Journal of Trafficking and Human Exploitation

2017 / 2 (December)

Special Issue Ethical, Legal and Social Issues Related to Organ Trafficking and Transplant Tourism



Since the time when Joseph Murray and Christiaan Barnard changed the history of medicine by performing the world’s first successful kidney and heart transplants, transplantation procedures have become increasingly sophisticated and now offer unprecedented opportunities of survival to hundreds of thousands of patients.

However, the global organ shortage caused by the huge gap between the transplantation demand  and the availability of organs has slowly triggered the emergence and worldwide spread of illegal and unethical practices such as trafficking in persons for organ removal, trafficking in human organs and transplant tourism, which have rapidly become a highly profitable business for transnational organised criminal groups. Although it is very difficult to assess the real scale of these underworld phenomena, organ trafficking affects around 10 per cent of the transplants performed yearly all over the world,The World Health Organization estimates that 10,000 black market operations involving purchased human organs take place each year. Kidneys make up seventy-five per cent of the global illicit trade in organs. Patients who mainly go to China, India, Pakistan or the Philippines for surgery pay up to USD 200,000 for a kidney to gangs who harvest organs from vulnerable and desperate people, sometimes for as little as USD 5,000 or even much less. The sites of illicit transplant have also expanded from Asia to the Middle East, Eastern Europe, South Africa, Central Asia, Latin America and the US. See WHO, Global Observatory on Donation and Transplantation, data available at with an estimated annual value of 840 million to 1.7 billion US dollars.See Global Financial Integrity, Transnational Crime and the Developing World, 2017, available at

Apart from its criminal implications, the global organ trade raises serious ethical, medical and legal concerns. It represents a threat to public health and human security, a blatant violation of human dignity and fundamental rights, and a bold infringement of universal principles of medical ethics, and therefore calls for a coordinated and robust response from the international community at large, based on the engagement and achievements of some key international organisations, including the United Nations, the World Health Organization, the Council of Europe, the European Union and the Organization for Security and Cooperation in Europe.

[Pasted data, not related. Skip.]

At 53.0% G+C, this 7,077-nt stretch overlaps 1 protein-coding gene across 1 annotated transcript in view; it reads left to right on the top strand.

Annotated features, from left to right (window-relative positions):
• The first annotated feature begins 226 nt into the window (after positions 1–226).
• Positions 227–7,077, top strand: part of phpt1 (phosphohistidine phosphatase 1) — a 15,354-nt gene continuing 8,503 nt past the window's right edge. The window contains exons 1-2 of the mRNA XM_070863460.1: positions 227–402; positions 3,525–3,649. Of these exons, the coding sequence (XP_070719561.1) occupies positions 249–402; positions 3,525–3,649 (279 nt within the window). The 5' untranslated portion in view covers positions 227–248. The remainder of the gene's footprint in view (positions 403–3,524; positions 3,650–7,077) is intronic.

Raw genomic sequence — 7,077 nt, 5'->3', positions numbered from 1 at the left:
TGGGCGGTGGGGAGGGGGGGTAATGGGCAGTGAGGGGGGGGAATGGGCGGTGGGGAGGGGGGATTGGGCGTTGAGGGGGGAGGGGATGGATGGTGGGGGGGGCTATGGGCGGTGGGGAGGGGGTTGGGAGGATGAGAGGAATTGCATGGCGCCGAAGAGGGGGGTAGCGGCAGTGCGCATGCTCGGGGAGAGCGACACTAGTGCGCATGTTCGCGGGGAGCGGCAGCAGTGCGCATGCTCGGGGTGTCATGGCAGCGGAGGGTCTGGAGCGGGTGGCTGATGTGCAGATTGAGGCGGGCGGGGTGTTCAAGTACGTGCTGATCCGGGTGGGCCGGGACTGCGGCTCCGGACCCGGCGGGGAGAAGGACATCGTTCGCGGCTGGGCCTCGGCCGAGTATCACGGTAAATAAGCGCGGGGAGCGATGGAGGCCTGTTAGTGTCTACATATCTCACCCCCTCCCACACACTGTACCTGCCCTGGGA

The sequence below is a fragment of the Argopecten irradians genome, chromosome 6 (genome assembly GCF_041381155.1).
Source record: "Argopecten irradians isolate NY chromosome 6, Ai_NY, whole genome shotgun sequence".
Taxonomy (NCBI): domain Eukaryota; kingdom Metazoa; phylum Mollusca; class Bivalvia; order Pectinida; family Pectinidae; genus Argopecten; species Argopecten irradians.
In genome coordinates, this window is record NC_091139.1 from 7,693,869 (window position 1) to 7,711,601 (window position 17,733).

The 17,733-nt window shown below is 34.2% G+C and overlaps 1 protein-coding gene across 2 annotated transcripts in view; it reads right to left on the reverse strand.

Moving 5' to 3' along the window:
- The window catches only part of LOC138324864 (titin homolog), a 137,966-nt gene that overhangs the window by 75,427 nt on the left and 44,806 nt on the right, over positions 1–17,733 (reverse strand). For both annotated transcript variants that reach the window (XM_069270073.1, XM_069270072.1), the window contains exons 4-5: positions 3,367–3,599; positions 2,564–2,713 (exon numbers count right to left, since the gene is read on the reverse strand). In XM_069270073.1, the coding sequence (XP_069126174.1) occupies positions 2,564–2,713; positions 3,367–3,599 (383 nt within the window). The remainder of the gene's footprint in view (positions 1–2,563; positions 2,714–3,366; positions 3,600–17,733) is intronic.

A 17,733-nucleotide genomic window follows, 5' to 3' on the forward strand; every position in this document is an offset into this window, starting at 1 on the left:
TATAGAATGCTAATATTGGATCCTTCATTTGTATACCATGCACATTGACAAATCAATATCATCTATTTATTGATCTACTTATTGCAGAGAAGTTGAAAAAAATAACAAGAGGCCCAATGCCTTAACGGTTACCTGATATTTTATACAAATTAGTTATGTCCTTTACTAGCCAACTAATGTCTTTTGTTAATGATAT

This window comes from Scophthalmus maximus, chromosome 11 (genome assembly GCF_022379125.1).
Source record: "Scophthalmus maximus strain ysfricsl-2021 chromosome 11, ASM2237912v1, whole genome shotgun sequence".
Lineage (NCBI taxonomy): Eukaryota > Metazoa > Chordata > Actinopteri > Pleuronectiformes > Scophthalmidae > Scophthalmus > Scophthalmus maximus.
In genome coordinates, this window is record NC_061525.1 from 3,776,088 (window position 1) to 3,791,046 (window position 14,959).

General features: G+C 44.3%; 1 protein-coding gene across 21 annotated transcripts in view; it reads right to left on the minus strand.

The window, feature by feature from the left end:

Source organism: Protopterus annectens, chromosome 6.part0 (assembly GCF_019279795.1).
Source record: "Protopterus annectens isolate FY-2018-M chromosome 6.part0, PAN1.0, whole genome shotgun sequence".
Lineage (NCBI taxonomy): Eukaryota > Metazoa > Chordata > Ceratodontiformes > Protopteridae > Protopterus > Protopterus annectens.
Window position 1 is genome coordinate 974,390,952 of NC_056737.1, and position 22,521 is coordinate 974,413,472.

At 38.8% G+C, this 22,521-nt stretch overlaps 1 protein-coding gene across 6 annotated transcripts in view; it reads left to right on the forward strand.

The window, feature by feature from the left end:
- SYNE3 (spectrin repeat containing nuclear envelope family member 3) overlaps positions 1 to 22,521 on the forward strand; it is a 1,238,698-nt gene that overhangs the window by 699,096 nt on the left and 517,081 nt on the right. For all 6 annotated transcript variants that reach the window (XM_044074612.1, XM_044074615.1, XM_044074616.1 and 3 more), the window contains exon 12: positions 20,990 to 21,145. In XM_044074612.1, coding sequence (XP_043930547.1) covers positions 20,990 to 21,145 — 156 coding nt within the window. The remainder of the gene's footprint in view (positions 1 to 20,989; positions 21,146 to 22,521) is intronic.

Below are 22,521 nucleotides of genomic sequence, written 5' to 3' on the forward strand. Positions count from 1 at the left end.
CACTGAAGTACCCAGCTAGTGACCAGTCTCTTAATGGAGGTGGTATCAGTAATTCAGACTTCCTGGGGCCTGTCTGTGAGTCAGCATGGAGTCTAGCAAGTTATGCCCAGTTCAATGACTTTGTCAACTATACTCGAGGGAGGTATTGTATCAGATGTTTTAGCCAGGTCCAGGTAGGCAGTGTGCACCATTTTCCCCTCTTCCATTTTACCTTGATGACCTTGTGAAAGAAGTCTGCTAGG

In order to tackle this complex and multifaceted phenomenon and contribute to the global fight against trafficking in human organs and transplant tourism, it is crucial to explore the multiple and interconnected dimensions (legal, medical, ethical, social and religious) of these illegal practices and promote multidisciplinary studies aimed at raising awareness, supporting national policy and law makers, and strengthening international cooperation for the protection of victims.

This ambitious aim has fostered this Special Issue of the Journal of Trafficking and Human Exploitation, which is one of the results of two international research projects: “The Discourse of Biorights. Philosophical and Legal Foundations, Features and Implementation” (DER2014-52811-P), financially supported by the Spanish Ministry of Economy and Competitiveness, Principal Investigator prof. José-Antonio Seoane; and “The Repression of Organ Trafficking in International, European and Comparative Law” (FARB 2015), financially supported by the University of Salerno (Italy), Principal Investigator prof. Stefania Negri.

As guest editors, we are particularly grateful to the Editor-in Chief of the Journal of Trafficking and Human Exploitation, Dr. Nicole J. Siller, for kindly accepting our proposal to publish a Special Issue on such a topical and debated subject, and to all the distinguished contributors who have generously accepted our invitation and enriched this volume with their invaluable expertise.


Stefania Negri (Università di Salerno, Italy)

José-Antonio Seoane (Universidade da Coruña, Spain)